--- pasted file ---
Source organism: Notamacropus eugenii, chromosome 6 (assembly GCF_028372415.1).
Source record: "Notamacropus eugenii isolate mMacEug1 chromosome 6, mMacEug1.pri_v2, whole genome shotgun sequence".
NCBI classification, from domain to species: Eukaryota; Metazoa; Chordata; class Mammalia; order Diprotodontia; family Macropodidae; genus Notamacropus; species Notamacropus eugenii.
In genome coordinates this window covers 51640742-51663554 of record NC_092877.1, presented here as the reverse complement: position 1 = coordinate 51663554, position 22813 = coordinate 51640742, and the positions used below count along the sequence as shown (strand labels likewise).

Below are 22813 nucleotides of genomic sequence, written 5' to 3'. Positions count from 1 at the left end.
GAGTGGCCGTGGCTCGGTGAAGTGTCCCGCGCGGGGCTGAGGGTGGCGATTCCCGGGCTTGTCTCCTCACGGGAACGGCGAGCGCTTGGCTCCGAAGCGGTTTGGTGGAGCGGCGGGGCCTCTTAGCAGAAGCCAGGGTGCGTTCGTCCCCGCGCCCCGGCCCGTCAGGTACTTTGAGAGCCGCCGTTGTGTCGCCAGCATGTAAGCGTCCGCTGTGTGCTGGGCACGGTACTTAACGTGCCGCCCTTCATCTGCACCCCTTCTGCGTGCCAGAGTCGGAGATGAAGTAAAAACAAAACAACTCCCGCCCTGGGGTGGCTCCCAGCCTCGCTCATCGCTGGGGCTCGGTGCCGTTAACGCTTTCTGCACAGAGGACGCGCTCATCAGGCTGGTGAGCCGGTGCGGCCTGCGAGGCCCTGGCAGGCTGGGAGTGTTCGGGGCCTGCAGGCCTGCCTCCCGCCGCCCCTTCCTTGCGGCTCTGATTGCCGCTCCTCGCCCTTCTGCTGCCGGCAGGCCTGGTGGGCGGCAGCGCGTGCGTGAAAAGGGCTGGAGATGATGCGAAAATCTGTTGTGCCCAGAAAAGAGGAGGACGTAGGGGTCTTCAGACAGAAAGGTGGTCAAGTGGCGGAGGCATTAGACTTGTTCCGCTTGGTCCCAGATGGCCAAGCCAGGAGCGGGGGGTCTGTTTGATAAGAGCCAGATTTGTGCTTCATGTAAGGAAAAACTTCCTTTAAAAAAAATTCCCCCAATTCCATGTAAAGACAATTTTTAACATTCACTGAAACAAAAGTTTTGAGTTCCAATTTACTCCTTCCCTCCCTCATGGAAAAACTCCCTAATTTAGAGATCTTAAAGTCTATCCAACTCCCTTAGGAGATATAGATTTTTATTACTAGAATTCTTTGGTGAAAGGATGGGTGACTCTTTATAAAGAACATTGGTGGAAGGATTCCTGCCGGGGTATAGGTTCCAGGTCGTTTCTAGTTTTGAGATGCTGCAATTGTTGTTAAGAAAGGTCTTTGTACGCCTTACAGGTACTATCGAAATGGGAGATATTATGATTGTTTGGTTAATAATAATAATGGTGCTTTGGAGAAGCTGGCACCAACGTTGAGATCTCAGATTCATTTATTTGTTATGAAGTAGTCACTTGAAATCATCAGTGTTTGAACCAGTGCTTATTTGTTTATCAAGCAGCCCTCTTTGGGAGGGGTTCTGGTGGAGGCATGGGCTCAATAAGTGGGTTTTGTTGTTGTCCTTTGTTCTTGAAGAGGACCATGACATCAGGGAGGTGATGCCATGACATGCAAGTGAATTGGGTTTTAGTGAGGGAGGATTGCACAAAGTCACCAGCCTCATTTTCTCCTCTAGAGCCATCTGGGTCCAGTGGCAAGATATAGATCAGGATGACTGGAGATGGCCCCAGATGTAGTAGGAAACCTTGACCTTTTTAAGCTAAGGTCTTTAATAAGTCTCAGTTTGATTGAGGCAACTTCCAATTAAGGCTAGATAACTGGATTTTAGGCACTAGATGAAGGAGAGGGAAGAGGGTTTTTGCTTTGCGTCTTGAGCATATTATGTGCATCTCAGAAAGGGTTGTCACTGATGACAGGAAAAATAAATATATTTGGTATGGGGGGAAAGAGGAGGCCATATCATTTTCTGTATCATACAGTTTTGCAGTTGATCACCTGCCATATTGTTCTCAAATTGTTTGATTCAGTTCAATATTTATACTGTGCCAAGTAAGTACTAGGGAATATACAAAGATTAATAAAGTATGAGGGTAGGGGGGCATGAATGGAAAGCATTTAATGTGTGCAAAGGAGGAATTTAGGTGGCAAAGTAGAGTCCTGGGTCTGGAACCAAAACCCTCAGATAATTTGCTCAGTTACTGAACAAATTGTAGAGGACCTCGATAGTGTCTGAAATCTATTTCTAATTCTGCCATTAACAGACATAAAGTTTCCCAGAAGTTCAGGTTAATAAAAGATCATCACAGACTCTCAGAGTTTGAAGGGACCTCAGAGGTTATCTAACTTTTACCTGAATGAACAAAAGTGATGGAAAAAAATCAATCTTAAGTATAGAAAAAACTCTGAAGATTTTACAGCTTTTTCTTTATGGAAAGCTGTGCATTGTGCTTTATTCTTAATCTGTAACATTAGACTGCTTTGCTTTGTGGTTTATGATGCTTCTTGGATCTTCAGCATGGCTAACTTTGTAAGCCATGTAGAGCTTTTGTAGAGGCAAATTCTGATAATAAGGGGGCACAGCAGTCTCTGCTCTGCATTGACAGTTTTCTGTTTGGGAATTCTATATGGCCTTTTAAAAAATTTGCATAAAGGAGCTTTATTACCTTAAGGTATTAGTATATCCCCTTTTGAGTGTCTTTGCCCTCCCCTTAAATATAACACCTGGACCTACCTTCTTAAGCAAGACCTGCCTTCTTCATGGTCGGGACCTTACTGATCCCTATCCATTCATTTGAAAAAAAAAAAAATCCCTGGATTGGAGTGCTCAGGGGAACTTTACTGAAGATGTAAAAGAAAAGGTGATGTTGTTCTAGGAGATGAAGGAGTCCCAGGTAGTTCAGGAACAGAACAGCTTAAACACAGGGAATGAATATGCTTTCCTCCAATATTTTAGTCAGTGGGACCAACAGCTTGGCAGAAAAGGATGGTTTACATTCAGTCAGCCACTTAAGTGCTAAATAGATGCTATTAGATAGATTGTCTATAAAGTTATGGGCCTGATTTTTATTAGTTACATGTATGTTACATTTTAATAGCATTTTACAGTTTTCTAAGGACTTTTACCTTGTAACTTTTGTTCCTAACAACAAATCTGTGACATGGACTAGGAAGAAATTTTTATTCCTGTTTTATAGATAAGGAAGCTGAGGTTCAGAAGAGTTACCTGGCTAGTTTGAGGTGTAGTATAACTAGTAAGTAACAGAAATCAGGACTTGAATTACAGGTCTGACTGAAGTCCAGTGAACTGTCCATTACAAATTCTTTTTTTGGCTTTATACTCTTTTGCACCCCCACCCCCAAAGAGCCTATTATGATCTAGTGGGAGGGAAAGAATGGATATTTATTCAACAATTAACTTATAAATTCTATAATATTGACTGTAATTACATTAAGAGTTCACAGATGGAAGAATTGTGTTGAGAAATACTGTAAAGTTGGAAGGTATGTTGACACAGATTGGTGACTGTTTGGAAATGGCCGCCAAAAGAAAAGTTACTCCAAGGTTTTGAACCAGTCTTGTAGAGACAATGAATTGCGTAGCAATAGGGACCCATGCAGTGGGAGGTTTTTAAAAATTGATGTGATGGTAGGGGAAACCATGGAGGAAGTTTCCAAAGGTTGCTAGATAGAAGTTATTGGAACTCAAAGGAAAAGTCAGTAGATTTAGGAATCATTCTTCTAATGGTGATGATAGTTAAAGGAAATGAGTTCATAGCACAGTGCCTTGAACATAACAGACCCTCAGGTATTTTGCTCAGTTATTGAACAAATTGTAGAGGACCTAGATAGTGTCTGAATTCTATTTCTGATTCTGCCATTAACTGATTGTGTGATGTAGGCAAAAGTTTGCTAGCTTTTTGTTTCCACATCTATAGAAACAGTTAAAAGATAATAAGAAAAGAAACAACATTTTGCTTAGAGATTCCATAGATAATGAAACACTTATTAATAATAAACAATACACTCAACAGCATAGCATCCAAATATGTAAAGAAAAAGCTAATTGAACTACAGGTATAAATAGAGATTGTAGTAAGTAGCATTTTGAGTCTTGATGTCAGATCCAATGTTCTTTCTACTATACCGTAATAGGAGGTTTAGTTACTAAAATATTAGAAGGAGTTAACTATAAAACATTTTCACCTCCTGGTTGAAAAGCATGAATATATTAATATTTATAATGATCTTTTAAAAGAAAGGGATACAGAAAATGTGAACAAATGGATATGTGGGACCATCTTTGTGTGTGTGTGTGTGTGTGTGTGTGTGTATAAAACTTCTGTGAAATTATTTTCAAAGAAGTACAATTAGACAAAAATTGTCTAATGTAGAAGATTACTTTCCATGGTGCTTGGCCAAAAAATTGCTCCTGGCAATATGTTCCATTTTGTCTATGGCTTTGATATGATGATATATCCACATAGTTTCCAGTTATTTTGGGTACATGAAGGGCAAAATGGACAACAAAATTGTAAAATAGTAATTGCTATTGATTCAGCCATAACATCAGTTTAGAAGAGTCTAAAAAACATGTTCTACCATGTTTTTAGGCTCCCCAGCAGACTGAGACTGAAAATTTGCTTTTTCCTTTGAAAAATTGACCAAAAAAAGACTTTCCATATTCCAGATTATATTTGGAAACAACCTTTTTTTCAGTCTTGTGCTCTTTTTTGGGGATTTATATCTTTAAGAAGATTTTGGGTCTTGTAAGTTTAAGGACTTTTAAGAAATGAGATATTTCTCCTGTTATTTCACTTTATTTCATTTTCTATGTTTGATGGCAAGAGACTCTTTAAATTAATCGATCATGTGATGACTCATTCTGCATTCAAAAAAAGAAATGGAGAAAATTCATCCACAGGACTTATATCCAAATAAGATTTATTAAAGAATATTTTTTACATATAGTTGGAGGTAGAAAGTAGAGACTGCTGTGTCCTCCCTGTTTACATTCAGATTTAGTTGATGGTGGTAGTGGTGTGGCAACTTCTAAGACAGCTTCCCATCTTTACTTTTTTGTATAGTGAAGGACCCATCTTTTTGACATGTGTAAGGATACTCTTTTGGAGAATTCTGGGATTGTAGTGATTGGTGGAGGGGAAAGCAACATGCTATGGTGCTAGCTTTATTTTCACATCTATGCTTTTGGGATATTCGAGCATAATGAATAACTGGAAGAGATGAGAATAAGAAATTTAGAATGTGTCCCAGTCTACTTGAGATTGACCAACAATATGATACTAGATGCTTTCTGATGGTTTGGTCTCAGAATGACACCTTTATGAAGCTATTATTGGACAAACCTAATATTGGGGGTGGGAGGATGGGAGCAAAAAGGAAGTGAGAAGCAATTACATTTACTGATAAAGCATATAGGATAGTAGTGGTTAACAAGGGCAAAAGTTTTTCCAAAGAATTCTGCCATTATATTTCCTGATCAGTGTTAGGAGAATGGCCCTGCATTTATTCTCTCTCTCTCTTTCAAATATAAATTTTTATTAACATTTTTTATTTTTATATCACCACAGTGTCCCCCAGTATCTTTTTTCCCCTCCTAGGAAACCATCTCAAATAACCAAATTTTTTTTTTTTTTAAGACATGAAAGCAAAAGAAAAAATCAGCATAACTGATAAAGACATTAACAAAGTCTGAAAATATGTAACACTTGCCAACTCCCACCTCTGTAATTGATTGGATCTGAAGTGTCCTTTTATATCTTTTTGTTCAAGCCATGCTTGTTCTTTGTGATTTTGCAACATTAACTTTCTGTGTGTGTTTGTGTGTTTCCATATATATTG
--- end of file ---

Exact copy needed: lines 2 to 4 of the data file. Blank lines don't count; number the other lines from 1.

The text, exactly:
Source record: "Notamacropus eugenii isolate mMacEug1 chromosome 6, mMacEug1.pri_v2, whole genome shotgun sequence".
NCBI classification, from domain to species: Eukaryota; Metazoa; Chordata; class Mammalia; order Diprotodontia; family Macropodidae; genus Notamacropus; species Notamacropus eugenii.
In genome coordinates this window covers 51640742-51663554 of record NC_092877.1, presented here as the reverse complement: position 1 = coordinate 51663554, position 22813 = coordinate 51640742, and the positions used below count along the sequence as shown (strand labels likewise).